RBS Official Told Hedge Fund About Libor Fixing, Lawyer Saysby
Property group suing RBS over interest-rate derivatives
One e-mail about Libor said `best not to forward this please'
A Royal Bank of Scotland Group Plc executive told a client at Brevan Howard Asset Management as early as August 2007 that banks were setting Libor rates to support their own trading, according to evidence from a U.K. lawsuit alleging that RBS’s misconduct has yet to be fully exposed.
Property Alliance Group, which is suing RBS over losses from interest-rate derivatives pegged to the benchmark, cited the evidence as it asked a London judge for permission to add allegations of fraud Thursday.
The group’s lawyer Timothy Lord read out material disclosed by RBS that he said showed wrongdoing went beyond what was set out by regulators in 2013 when they fined the bank $612 million for hundreds of attempts to manipulate versions of the London interbank offered rate tied to the yen and Swiss franc.
According to a transcript read out by Lord, former RBS head of money markets Paul Walker told the Brevan Howard employee in August 2007 that a liquidity freeze meant there was no market on which to base Libor submissions across a range of currencies.
“People are just setting their Libor to suit, you know, what they have got on their book,” he said, according to Lord.
The benchmarks, which were supposed to represent banks’ borrowing costs, were linked to trillions of dollars of contracts worldwide, including mortgages, finance deals and derivatives, including the interest-rate swap held by PAG.
“The regulatory findings do not record the full extent of Libor manipulation by RBS,” Lord said. Distortion began in 2007 and “was openly discussed by RBS executives” including members of the board, he said.
RBS lawyer David Railton told the judge that while bank didn’t object to the lawsuit being amended, “the precise basis for the allegations is unclear.” He said PAG wants to add 10 individuals as defendants in the lawsuit, although they were not identified.
The Edinburgh-based bank said that none of the allegations raised by Lord were new.
“These communications were previously produced in the course of the various investigations,” RBS spokeswoman Linda Harper said. “RBS will continue to defend PAG’s claim and will respond to PAG’s allegations at the appropriate time.”
Attempts by financial institutions to manipulate interest-rate benchmarks have led to more than $9 billion in fines against a dozen companies. Now lenders are having to contend with a wave of lawsuits from clients who say the misconduct caused them to lose money.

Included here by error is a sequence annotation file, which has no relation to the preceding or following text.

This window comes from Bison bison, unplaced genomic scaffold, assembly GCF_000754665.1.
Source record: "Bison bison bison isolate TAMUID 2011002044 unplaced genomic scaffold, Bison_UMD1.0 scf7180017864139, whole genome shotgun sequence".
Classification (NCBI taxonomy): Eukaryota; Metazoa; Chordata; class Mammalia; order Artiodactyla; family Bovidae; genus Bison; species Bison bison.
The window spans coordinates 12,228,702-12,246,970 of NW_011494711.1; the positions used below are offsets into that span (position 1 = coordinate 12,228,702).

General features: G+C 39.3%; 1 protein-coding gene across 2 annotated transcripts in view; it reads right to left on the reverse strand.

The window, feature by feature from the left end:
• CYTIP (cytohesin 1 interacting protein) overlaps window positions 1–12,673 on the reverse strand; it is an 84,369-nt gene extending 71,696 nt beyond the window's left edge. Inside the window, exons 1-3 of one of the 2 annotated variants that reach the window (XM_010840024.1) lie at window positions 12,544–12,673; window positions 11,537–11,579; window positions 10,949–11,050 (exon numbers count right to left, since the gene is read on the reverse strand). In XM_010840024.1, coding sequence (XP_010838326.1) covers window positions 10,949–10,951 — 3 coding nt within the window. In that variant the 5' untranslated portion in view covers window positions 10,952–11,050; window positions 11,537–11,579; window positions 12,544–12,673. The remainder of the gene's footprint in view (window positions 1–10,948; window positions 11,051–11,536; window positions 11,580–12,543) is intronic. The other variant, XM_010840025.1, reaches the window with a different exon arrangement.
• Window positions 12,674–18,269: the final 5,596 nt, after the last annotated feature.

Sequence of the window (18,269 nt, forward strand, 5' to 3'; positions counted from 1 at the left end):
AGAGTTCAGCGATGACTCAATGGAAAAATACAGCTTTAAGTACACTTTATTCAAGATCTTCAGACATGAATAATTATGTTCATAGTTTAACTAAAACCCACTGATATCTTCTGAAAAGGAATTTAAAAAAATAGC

If the bank was “aware that the benchmark was broken, then we say various consequences will follow,” Lord said.
Lord said that evidence the bank disclosed in the lawsuit showed RBS had also manipulated sterling and U.S. dollar rates, which wasn’t identified by regulators.
He read a transcript of a conversation between Walker and then-RBS treasurer John Cummins, which he said concerned dollar Libor submissions. “I don’t want to be in the gold medal spot,” Cummins said, referring to the ranking of rates filed by the other panel banks. “I don’t mind being in the bronze medal spot.”
Walker responded: “I’m getting pressure to keep putting them up and up and up,” according to Lord.
“The Libor rate should be the Libor rate,” Lord said. “It should not have been where it would come in the medal position.”
Lord read out the transcript of an FCA interview with Brent Davies, a former RBS trader, who told the regulator that RBS rate setters would “take into account the position of close by colleagues on the swaps desk” for sterling Libor. The regulator “seems to have material that suggests there was pervasive misconduct in relation to sterling going on,” Lord said.
A person who answered Davies’s mobile phone said they would pass a message to him.
Another message cited by Lord apparently showed two RBS employees discussing pressure from the government to keep dollar Libor as low as possible.
Regulatory probes have revealed that banks submitted inaccurate Libor rates to help traders, as well as to give a false impression of financial strength as markets froze in 2008. The Bank of England has faced accusations that it could have acted earlier to stop rate-rigging years, and that it urged lenders to keep Libor submissions low to preserve stability.
Ex-RBS head of corporate Johnny Cameron sent an e-mail to other executives after meeting with the Bank of England in April 2008 that officials “wanted banks to play U.S. Libor very straight,” according to Lord.
The message was sent around by another RBS employee who said it was “Best not to forward this please. Just verbally update the troops please,” Lord said.